where, when, and why – demand that journalists ask the question "why?" even if they can't
adequately answer it. If you're interested in knowing why Cho did what he did, you want to
see the videos and photos and read from the transcripts. If you're not interested, you should
feel free to avert your eyes” (http://www.slate.com/id/2164717/nav/tap1/).

One can argue that media consumers could selectively choose to view the footage, and are
thus not total powerless victims of the effects of the media, as the hypodermic needle theory
will attest. Even after NBC retracted the footage from its news slot, one is still at liberty to
watch it instantly on a plethora of websites. Opinion leaders, in the form of clergymen,
journalists and psychiatric specialists, were at hand in the era of globalised technology to help
people make sense of the footage on television. Interestingly, from a Web 2.0 perspective, the
user comment boxes at the end of video clips on video websites and blogs like YouTube also
act as opinion leaders and an ad hoc filtration device. After one has finished watching the
footage, you can engage with other people about the content, and thus in a way make sense of
it. The reaction to the Cho footage, from the perspective of this theory, highlights the nature
of our globalised community and how our structured societies determine, to a certain extent,
how we respond to media messages.

The uses and gratifications theory proceeds from “the needs of users and the probable
gratifications that they derive from media use”. ( Fourie, 2001: 297). This theory draws the
conclusion that the media is consumed to act as diversion, gratifies the need for personal
relations, adjust and explore personal identity and gratifies the need for information about the
worlds around us.

For many the macabre footage of a crazy gunman served many of these above mentioned
purposes. In terms of diversion, the footage may have an effect of diverting people’s attention
from their normal mundane lives, making them an active audience in a tradegy and a
breaking news event that was unfolding before their eyes. The way in which major news
networks present their news, with constant headlines, streams of opinions and a sense of
urgency, supports the argument in favour of diversion.

The argument in favour of personal relations can also be utilized. The “conversations around
the water cooler” analogy (reference/source?), of media messages having the effect that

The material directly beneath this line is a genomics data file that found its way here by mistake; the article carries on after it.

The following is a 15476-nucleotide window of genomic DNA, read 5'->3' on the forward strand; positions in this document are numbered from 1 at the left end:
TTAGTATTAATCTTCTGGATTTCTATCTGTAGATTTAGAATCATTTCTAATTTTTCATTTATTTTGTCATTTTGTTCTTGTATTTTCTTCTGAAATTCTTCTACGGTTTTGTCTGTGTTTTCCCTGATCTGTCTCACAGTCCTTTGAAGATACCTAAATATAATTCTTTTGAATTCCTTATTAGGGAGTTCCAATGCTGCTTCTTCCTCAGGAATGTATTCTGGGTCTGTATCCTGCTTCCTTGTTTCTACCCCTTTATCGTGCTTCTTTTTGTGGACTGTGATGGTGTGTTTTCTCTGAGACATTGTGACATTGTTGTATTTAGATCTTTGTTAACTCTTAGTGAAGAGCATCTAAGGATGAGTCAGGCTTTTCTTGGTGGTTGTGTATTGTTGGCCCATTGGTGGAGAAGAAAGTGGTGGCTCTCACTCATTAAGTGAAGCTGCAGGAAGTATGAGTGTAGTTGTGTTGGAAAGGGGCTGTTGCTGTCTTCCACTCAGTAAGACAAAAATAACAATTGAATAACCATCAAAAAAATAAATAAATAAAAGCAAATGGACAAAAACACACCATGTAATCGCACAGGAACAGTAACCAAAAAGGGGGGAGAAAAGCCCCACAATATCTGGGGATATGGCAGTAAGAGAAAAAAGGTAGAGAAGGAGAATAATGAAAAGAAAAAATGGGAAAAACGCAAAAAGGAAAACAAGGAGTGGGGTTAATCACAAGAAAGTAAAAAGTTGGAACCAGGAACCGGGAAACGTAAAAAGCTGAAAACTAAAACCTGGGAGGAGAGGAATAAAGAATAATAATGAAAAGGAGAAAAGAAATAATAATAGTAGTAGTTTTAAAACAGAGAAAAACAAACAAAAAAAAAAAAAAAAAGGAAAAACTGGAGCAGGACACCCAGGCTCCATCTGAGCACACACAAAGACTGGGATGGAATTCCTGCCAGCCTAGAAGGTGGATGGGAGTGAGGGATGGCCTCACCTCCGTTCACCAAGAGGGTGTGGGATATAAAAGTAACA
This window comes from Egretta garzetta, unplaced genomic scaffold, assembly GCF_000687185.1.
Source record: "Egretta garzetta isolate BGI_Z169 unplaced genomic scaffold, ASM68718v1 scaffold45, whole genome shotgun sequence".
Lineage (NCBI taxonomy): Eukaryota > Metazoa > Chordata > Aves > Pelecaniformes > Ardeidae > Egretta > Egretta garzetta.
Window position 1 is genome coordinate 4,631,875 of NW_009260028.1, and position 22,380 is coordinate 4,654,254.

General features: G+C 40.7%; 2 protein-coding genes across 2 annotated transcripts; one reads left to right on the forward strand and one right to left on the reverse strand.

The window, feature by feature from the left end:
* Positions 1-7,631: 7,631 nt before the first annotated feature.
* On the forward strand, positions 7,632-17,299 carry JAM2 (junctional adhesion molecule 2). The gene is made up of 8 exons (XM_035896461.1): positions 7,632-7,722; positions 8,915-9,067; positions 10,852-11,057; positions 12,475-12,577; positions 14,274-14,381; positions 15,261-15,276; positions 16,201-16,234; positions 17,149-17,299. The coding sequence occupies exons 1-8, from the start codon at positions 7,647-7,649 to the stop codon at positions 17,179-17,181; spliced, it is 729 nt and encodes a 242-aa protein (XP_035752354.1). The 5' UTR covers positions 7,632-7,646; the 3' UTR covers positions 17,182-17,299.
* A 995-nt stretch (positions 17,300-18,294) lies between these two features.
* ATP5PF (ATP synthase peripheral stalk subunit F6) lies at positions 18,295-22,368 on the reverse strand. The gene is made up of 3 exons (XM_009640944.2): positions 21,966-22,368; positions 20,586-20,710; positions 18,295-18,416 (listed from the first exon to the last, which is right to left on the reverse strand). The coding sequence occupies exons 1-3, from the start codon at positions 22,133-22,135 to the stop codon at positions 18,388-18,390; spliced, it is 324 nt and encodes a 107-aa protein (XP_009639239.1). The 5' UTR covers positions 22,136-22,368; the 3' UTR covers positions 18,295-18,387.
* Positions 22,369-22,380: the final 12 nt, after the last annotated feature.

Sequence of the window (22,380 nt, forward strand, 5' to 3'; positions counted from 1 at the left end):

people use it to build and sustain relations with others, can definitely be applied to the Cho
footage. People started interacting with each other about the shooting, and the footage further
prompted this need to discuss the major news event.
People identified with the Virginia Tech’s 32 victims and their families. The footage shown
strengthened people’s revulsion in the horrible events of the day, and helped people to further
identify with the situations and values of the people in that tragic position. Seeing photos of
the killer and hearing his voice on film made the killing spree a tangible reality to many.

One of the most important conclusions drawn from the uses and gratifications theory is the
notion of surveillance. The footage gratified the need for people to know what is happening
in the world around them. One can argue that the school shooting affected people around the
world directly and indirectly. Gun control is going to be a cardinal point of debate during the
upcoming US presidential elections, and the effects of the shooting was also felt
diplomatically, for example in South Korea, where vigils were held for the victims ( Cho was
of South Korean descent). On a diplomatic level, countries around the world condemned the
acts. People thus have a desire to survey the root of this issue, in the form of the footage.

Acccording to Fourie (1993:298) the “underlying assumption of long-term cognitive theories
is that the media do not have an immediate impact on behaviour...but can affect it over a
longer period of exposure to media content”. If one assumes that the Cho footage was shown
multiple times over several days, and is still readily available on the internet, one can
critically analyse some long term theories which can be applied to this case study.

The coverage of the shooting is a form of accumalation, since the footage and its
accompanying topics were reported on for a long period of time, thus leading to a growing
comprehension which develops in society about the topic, and leading to modified attitutes,